If you are unsure whether to choose between burial or cremation, talk to family and friends, and discuss the decision with your funeral director.
Know your rights – funeral laws in Vermont
Each state has its own legislature that licenses funeral establishments and funeral professionals. Although many of these laws are universal, some laws do vary by state, so it is important to know what these are. You do not have to use the services of a funeral director in Vermont to conduct death care. You can, if you so choose, look after the deceased yourself. There are only 8 states that require you to legally employ a funeral director and Vermont is not one of them.
What do I need to understand about laws and permits for cremation in Vermont?
In order for a cremation to be performed, the legal next of kin must sign a ‘Cremation Authorization Form’ and a cremation permit must be issued. A cremation cannot proceed until these documents have been duly completed, signed and notarized. No casket is required by law for a cremation but a suitable rigid cremation container is required. This can be a simple cardboard container. If a service is to be held before the cremation, some funeral homes will offer rental caskets that you can use for the service before the cremation is conducted using a simple cremation container.
What can we do with the cremated remains? Laws for scattering cremation ashes in Vermont.
As cremation is becoming increasingly popular in Vermont, so more families are considering different options for memorialization. Cremation offers greater flexibility, not only in that immediate interment is not required, but also that there is a whole array of cremation artefacts that can be made.
We are often asked about the legal aspects of how and where families can scatter cremation remains. The answer is that when it comes to scattering this is not highly regulated area. Human cremated remains are basically sterile, organic matter and really pose no threat to the environment, however, safe scattering techniques should be employed. Scattering should only be conducted on private land with the landowner’s consent and you should always check with any ordnance if you are considering scattering in parklands or public areas. Common-sense guidelines should be followed and respect for the fact that you are dispersing mortal remains. Visit our ash-scattering guide for more information.
The Environmental Protection Agency (EPA) governs the scattering of cremains at sea. Remains can be scattered 3 nautical miles to sea and a written notification of the disposition should be made to the local EPA coordinator within 30-days. Vermont is in Region 1 of the divisional EPA areas and the regional office is at: 1 Congress St, Boston, MA 02114-2023 Phone: (617) 918-1538. There are no Vermont statutes specifically forbidding the scattering of cremated remains in Lake Champlain or other public places. But you should bear in mind that cremated remains are usually quite white and conspicuous and you should use discretion when scattering them, and scatter them widely enough that they’re not noticeable.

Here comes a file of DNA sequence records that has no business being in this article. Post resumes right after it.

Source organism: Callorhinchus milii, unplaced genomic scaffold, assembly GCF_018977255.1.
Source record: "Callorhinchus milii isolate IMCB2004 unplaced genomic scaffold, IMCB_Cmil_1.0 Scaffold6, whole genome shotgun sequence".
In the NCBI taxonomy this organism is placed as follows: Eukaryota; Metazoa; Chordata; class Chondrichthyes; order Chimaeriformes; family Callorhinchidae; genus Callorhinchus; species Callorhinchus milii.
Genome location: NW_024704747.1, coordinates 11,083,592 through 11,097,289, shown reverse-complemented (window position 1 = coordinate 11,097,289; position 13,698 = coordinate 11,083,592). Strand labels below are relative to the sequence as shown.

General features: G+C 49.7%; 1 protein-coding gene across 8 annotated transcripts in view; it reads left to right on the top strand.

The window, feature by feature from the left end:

Does the deceased have to be embalmed?
There is no legal requirement, or state law, stipulating that you have to have the deceased embalmed. However, some funeral homes may adopt policies that insist upon embalming if a public viewing or service is being held with the deceased in repose. If you proceed with a timely funeral, there is really no need for embalming (and it can just be another fee to add to your funeral costs!)
Purchasing a casket or grave marker in Vermont
We have comprehensive guides to buying a casket or grave marker on US Funerals Online, so I would recommend you visit these sections for more detailed information about purchasing a casket or how to order an affordable headstone online.
Can I pre-plan a funeral in Vermont?
Yes, you certainly can, and this is becoming a preferred choice for many families in Vermont now. Pre-planning your funeral alleviates family of both the difficult decisions and the financial burden of funeral expenses. You can make pre-need funeral arrangements direct with a funeral home or purchase burial insurance.
What you DO need to consider is that funeral prices could indeed be coming down. Funeral companies promote preplanning on the basis that it “locks into today’s prices”, but with the cremation trend increasing, and more funeral homes competing for the ‘affordable’ funeral market – the reality is that the funeral costs are not as ‘fixed’ as they once were.
Another funeral planning alternative is to document your wishes and put aside the appropriate funds in a POD Payable on Death account or a Totten Trust. This enables family to access the funds at the time of need and make the funeral arrangements, but you keep in control of your monies and any accrued interest. Read more in our article ‘What is my best and safest option for putting aside money for a funeral’.